HAVING injured my right hand in a fall three days ago, I was advised by the nurse-practitioner at my GP’s surgery to have it looked at at A&E.

Within 10 minutes of checking in at Royal Bournemouth Hospital’s Emergency Department I was assessed by a triage nurse and less than 10 minutes later I was in front of a doctor who decided that an X-Ray was required.

A short walk took me to the X-Ray Department where it was barely five minutes before I was called in by the radiographer who took several x-rays and sent me back to the treatment area where I would again be seen by the doctor once he had seen the x-rays.

Again, it was less than 10 minutes before I was with the doctor who told me that the little finger on my right hand was fractured and would need setting and dressing with a splint.

This he did immediately and sent me on my way.

Less than 45 minutes had elapsed from the time I arrived at the hospital to the time I left - extremely impressed at the efficiency and speed with which I had been treated.

Even more impressive was the fact that less than 24 hours later I had a call from the Fracture Clinic at Poole Hospital, which had received details of my injury from the Royal Bournemouth, and wanted to make an appointment for me to be seen within 7-10 days in order for them to check that my injury had been treated correctly and was on the mend!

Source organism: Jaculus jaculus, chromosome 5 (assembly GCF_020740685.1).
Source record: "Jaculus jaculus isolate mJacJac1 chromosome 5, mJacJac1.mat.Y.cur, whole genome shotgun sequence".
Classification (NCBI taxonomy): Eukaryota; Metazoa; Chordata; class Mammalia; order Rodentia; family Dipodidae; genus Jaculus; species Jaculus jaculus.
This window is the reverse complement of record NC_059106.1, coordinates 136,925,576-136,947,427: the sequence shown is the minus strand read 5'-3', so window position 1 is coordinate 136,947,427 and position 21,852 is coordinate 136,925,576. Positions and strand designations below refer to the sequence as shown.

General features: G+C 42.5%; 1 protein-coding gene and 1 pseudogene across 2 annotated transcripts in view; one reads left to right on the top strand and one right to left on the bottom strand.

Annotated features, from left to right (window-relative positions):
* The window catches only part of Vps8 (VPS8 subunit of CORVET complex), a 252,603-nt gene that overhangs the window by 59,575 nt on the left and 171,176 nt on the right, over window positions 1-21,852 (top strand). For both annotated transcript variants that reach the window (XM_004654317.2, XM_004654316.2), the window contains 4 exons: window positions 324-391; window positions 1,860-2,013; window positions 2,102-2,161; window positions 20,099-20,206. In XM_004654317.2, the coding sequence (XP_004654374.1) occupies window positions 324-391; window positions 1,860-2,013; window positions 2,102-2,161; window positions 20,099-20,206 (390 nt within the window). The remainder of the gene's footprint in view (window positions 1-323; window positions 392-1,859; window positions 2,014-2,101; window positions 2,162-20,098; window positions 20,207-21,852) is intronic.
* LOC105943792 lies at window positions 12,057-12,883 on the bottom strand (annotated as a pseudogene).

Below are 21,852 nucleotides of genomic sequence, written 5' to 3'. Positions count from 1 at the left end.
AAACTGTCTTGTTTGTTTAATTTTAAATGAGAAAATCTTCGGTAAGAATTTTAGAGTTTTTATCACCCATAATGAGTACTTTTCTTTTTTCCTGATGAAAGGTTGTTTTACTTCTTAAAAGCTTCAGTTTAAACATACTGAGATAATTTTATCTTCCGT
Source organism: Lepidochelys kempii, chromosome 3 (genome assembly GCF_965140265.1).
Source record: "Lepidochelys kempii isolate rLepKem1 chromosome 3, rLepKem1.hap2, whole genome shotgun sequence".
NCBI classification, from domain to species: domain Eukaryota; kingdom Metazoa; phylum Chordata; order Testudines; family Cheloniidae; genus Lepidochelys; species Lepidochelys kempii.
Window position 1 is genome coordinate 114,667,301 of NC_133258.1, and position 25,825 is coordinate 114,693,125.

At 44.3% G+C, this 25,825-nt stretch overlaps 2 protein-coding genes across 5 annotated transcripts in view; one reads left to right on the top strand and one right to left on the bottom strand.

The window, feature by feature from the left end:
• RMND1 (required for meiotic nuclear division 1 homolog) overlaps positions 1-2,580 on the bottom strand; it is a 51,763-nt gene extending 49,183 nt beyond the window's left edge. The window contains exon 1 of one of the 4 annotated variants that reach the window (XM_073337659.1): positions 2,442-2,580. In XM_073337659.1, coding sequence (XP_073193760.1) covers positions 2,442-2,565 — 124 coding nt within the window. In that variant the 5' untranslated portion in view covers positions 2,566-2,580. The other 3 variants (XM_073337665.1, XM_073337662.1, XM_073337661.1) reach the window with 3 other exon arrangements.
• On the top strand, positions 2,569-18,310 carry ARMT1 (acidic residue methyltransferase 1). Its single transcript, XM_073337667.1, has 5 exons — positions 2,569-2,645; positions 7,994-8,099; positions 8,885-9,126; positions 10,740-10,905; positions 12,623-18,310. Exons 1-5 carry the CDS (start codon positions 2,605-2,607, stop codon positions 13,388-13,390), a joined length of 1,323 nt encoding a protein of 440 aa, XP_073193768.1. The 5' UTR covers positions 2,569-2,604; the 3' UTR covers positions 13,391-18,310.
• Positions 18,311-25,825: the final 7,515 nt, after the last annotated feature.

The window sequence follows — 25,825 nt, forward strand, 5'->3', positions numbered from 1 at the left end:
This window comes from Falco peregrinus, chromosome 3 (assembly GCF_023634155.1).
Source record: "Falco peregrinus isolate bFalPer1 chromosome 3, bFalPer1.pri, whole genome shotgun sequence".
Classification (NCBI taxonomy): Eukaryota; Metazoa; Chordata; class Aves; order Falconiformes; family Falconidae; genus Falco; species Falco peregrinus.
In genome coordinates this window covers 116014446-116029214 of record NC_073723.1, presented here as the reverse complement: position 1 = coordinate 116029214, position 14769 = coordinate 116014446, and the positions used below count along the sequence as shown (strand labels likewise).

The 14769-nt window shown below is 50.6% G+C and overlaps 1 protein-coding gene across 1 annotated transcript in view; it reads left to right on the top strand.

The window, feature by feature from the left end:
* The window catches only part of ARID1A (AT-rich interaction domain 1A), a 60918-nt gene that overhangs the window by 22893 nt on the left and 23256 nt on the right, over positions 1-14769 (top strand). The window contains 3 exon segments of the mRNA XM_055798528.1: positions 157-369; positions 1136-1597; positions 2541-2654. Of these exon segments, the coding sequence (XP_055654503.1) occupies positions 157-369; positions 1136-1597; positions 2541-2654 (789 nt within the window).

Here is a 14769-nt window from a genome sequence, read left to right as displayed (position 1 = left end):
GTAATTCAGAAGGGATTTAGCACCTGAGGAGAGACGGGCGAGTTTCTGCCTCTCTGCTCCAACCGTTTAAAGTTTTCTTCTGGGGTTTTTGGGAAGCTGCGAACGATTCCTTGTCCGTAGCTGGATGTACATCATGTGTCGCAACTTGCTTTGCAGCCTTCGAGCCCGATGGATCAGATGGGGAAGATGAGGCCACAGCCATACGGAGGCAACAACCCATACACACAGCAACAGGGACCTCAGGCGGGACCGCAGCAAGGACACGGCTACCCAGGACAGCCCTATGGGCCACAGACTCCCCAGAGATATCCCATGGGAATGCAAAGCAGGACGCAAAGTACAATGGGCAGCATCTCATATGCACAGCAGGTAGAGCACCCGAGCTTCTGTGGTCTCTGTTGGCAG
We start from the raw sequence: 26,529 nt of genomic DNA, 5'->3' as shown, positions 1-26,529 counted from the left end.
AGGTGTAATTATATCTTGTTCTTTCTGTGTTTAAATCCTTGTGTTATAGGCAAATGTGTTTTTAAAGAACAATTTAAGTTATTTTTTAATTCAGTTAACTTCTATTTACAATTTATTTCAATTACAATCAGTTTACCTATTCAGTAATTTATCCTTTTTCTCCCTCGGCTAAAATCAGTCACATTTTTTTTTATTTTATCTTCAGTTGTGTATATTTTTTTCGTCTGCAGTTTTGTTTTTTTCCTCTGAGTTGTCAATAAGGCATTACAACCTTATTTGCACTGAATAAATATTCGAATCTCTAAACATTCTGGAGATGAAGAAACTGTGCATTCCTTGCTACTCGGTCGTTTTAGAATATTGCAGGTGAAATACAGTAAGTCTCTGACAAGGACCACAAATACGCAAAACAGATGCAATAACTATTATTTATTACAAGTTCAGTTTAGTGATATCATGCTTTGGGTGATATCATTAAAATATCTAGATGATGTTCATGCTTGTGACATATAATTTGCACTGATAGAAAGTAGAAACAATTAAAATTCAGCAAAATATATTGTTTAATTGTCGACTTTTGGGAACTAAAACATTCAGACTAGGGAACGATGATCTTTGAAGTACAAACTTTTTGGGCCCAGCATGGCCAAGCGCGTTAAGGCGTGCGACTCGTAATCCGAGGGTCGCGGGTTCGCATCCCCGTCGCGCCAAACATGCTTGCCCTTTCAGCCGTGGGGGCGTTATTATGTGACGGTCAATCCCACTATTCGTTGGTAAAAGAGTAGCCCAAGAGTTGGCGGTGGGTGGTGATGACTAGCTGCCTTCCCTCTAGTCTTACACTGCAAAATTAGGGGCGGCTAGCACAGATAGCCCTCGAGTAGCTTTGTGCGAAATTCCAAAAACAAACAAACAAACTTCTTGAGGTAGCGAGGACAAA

Since moving to Bournemouth in 1991 I have never received anything but first class service from my GP, and Bournemouth, Poole and Christchurch hospitals, on the many occasions I have needed attention.

I am sick to death of listening to people carping and moaning about the NHS. They should try living, as I did for 18 years, in the USA where there is nothing remotely similar to the NHS and where, even if you have full private health insurance, a catastrophic illness can land you with medical bills amounting to tens, if not hundreds, of thousands of dollars for treatment and procedures not covered by your policy.

Yes, of course the NHS is strapped for cash, but the only way it will get it is if we acknowledge the fact that for decades now, the proportion of our income that we have been paying towards our health care has been totally unrealistic.

Robert Readman

Norwich Avenue West, Bournemouth